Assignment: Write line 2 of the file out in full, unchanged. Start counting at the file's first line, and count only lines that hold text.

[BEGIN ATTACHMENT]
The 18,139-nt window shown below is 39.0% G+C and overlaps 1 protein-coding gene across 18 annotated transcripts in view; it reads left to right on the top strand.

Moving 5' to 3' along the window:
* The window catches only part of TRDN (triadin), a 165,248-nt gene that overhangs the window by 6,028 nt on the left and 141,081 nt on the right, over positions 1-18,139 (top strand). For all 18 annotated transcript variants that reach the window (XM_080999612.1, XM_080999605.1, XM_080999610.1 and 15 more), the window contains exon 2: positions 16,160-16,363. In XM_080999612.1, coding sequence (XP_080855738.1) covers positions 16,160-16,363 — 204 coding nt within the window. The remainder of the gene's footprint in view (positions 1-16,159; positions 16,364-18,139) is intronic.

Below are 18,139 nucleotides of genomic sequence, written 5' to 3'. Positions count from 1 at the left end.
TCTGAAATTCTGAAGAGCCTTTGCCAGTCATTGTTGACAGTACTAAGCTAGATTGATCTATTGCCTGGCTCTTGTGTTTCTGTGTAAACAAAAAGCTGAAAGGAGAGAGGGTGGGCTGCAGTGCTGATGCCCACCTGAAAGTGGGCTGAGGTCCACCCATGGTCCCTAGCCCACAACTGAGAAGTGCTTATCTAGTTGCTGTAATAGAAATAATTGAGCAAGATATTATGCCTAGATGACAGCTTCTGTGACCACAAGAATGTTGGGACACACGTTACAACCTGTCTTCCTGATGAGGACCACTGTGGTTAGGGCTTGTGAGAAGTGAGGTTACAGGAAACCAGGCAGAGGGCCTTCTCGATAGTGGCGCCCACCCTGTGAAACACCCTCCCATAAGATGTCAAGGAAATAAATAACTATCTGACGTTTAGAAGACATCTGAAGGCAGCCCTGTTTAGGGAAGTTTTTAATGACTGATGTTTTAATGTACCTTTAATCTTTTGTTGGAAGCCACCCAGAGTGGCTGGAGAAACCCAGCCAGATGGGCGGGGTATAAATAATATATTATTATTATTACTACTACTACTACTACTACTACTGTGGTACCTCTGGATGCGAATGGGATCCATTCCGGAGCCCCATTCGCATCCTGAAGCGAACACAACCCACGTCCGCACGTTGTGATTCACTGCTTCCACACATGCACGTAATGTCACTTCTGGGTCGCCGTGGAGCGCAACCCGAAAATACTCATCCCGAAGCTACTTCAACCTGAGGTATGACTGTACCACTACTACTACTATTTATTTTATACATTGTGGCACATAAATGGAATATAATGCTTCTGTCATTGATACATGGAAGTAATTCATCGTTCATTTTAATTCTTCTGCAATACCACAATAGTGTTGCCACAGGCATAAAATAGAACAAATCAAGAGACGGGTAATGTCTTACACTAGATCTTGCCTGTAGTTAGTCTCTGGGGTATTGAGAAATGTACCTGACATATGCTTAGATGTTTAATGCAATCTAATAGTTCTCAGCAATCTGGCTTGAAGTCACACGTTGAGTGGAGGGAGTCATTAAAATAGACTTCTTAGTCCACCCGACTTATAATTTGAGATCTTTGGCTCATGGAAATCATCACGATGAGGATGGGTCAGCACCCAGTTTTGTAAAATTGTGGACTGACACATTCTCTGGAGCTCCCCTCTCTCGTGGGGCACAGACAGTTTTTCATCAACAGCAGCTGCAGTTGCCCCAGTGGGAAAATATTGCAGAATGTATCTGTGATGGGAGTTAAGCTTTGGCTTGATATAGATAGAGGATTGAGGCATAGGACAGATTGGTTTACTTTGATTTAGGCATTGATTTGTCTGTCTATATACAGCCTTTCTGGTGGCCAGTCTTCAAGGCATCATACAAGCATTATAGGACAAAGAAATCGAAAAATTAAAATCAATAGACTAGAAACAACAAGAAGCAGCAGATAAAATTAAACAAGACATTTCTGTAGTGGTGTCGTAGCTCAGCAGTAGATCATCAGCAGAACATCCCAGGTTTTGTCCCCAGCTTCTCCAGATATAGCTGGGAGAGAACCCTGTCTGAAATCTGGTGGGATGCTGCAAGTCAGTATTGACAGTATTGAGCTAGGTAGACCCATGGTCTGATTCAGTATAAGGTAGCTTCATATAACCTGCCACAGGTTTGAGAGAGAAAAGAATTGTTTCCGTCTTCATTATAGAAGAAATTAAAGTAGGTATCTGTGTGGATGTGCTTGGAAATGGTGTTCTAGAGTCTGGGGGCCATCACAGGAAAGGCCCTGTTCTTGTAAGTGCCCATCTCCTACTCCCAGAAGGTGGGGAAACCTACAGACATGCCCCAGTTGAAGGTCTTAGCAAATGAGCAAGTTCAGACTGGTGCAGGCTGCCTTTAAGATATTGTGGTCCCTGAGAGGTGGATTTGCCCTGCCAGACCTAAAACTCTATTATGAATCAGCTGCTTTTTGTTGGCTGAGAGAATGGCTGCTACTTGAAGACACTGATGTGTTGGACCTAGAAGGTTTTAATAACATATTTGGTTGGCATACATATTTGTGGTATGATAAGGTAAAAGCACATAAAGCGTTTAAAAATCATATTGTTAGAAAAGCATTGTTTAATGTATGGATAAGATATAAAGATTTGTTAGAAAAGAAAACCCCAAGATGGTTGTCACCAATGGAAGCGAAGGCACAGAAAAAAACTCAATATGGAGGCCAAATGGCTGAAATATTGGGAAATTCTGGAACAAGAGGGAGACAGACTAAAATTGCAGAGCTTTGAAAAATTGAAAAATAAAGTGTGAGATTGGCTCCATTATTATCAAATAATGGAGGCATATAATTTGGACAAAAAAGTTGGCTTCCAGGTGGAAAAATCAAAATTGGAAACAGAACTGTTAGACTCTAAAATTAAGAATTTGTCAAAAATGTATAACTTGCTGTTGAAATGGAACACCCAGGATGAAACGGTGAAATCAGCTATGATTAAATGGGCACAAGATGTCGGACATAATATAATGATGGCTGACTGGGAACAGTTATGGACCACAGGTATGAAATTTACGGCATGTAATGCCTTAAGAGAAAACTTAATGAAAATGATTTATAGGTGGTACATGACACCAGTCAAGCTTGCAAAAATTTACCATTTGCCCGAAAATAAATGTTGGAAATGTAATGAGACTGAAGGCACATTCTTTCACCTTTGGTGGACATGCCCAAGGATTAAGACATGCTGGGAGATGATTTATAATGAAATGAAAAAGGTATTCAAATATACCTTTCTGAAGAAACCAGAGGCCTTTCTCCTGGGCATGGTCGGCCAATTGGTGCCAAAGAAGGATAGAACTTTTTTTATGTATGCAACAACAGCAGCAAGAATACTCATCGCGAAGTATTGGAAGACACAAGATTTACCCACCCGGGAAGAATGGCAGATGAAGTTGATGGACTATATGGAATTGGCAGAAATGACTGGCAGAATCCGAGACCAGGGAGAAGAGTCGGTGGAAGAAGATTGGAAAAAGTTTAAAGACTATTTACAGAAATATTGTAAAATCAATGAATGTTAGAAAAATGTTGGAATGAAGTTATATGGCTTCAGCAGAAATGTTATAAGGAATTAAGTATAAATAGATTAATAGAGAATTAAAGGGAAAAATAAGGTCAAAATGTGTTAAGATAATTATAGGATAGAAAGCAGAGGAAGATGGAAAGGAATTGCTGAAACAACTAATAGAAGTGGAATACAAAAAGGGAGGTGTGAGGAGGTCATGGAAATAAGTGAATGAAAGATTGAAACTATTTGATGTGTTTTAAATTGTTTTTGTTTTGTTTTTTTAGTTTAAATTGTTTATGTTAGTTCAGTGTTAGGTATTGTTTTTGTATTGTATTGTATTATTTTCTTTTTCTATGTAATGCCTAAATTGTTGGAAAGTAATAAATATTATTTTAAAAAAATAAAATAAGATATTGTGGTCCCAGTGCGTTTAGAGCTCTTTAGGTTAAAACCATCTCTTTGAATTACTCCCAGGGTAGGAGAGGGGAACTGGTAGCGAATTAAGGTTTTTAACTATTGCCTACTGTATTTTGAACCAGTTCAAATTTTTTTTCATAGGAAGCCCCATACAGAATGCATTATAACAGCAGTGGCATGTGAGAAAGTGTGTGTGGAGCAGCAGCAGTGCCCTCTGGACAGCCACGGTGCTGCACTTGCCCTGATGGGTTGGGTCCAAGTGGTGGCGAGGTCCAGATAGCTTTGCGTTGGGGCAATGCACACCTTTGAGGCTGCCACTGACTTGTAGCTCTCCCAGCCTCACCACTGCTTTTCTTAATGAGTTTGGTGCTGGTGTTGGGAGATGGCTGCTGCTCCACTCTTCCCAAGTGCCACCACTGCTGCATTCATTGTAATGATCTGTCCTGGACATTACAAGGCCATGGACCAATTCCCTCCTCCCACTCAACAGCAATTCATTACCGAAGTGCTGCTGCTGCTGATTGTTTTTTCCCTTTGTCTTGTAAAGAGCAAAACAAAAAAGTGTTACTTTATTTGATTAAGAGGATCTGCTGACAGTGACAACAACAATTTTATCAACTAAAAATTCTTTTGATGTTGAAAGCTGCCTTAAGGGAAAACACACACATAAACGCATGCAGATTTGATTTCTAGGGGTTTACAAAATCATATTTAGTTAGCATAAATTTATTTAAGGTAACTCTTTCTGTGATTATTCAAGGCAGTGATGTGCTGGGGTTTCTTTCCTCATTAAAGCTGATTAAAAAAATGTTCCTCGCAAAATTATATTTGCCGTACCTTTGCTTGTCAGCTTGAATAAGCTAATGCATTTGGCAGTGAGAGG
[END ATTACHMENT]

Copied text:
Moving 5' to 3' along the window: